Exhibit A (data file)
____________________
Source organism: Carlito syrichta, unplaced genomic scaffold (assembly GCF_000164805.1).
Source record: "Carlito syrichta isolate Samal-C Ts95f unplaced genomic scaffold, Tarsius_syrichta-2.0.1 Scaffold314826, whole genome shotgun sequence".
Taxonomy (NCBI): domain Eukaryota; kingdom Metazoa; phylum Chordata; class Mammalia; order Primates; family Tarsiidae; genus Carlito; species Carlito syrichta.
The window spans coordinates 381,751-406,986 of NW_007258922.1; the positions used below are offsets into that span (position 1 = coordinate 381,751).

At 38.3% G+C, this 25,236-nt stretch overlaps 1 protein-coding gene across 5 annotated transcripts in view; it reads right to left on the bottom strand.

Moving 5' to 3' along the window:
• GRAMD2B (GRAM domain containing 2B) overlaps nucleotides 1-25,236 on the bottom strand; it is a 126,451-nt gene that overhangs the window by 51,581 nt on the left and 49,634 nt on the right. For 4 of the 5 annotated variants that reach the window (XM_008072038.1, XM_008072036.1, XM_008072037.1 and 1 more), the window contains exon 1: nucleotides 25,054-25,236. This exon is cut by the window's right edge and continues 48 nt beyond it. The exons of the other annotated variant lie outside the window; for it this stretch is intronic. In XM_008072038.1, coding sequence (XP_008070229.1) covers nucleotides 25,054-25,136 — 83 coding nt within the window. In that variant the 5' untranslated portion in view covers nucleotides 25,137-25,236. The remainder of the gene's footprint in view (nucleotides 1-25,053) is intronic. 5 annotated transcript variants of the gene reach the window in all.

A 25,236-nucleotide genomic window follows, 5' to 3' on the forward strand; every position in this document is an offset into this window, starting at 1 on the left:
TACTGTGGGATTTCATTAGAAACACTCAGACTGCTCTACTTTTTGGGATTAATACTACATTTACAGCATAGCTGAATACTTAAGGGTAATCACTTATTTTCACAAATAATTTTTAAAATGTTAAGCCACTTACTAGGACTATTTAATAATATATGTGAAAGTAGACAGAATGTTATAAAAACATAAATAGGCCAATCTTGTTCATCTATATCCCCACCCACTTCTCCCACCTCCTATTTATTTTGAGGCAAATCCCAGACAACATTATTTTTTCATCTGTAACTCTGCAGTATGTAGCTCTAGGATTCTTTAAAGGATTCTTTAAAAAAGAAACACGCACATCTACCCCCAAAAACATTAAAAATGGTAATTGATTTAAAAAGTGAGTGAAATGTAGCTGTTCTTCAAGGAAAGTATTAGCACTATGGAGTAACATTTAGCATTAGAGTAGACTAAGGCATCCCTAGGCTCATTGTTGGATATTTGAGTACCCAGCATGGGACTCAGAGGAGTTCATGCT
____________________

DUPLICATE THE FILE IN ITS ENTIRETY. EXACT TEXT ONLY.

Source organism: Carlito syrichta, unplaced genomic scaffold (assembly GCF_000164805.1).
Source record: "Carlito syrichta isolate Samal-C Ts95f unplaced genomic scaffold, Tarsius_syrichta-2.0.1 Scaffold314826, whole genome shotgun sequence".
Taxonomy (NCBI): domain Eukaryota; kingdom Metazoa; phylum Chordata; class Mammalia; order Primates; family Tarsiidae; genus Carlito; species Carlito syrichta.
The window spans coordinates 381,751-406,986 of NW_007258922.1; the positions used below are offsets into that span (position 1 = coordinate 381,751).

At 38.3% G+C, this 25,236-nt stretch overlaps 1 protein-coding gene across 5 annotated transcripts in view; it reads right to left on the bottom strand.

Moving 5' to 3' along the window:
• GRAMD2B (GRAM domain containing 2B) overlaps nucleotides 1-25,236 on the bottom strand; it is a 126,451-nt gene that overhangs the window by 51,581 nt on the left and 49,634 nt on the right. For 4 of the 5 annotated variants that reach the window (XM_008072038.1, XM_008072036.1, XM_008072037.1 and 1 more), the window contains exon 1: nucleotides 25,054-25,236. This exon is cut by the window's right edge and continues 48 nt beyond it. The exons of the other annotated variant lie outside the window; for it this stretch is intronic. In XM_008072038.1, coding sequence (XP_008070229.1) covers nucleotides 25,054-25,136 — 83 coding nt within the window. In that variant the 5' untranslated portion in view covers nucleotides 25,137-25,236. The remainder of the gene's footprint in view (nucleotides 1-25,053) is intronic. 5 annotated transcript variants of the gene reach the window in all.

A 25,236-nucleotide genomic window follows, 5' to 3' on the forward strand; every position in this document is an offset into this window, starting at 1 on the left:
TACTGTGGGATTTCATTAGAAACACTCAGACTGCTCTACTTTTTGGGATTAATACTACATTTACAGCATAGCTGAATACTTAAGGGTAATCACTTATTTTCACAAATAATTTTTAAAATGTTAAGCCACTTACTAGGACTATTTAATAATATATGTGAAAGTAGACAGAATGTTATAAAAACATAAATAGGCCAATCTTGTTCATCTATATCCCCACCCACTTCTCCCACCTCCTATTTATTTTGAGGCAAATCCCAGACAACATTATTTTTTCATCTGTAACTCTGCAGTATGTAGCTCTAGGATTCTTTAAAGGATTCTTTAAAAAAGAAACACGCACATCTACCCCCAAAAACATTAAAAATGGTAATTGATTTAAAAAGTGAGTGAAATGTAGCTGTTCTTCAAGGAAAGTATTAGCACTATGGAGTAACATTTAGCATTAGAGTAGACTAAGGCATCCCTAGGCTCATTGTTGGATATTTGAGTACCCAGCATGGGACTCAGAGGAGTTCATGCT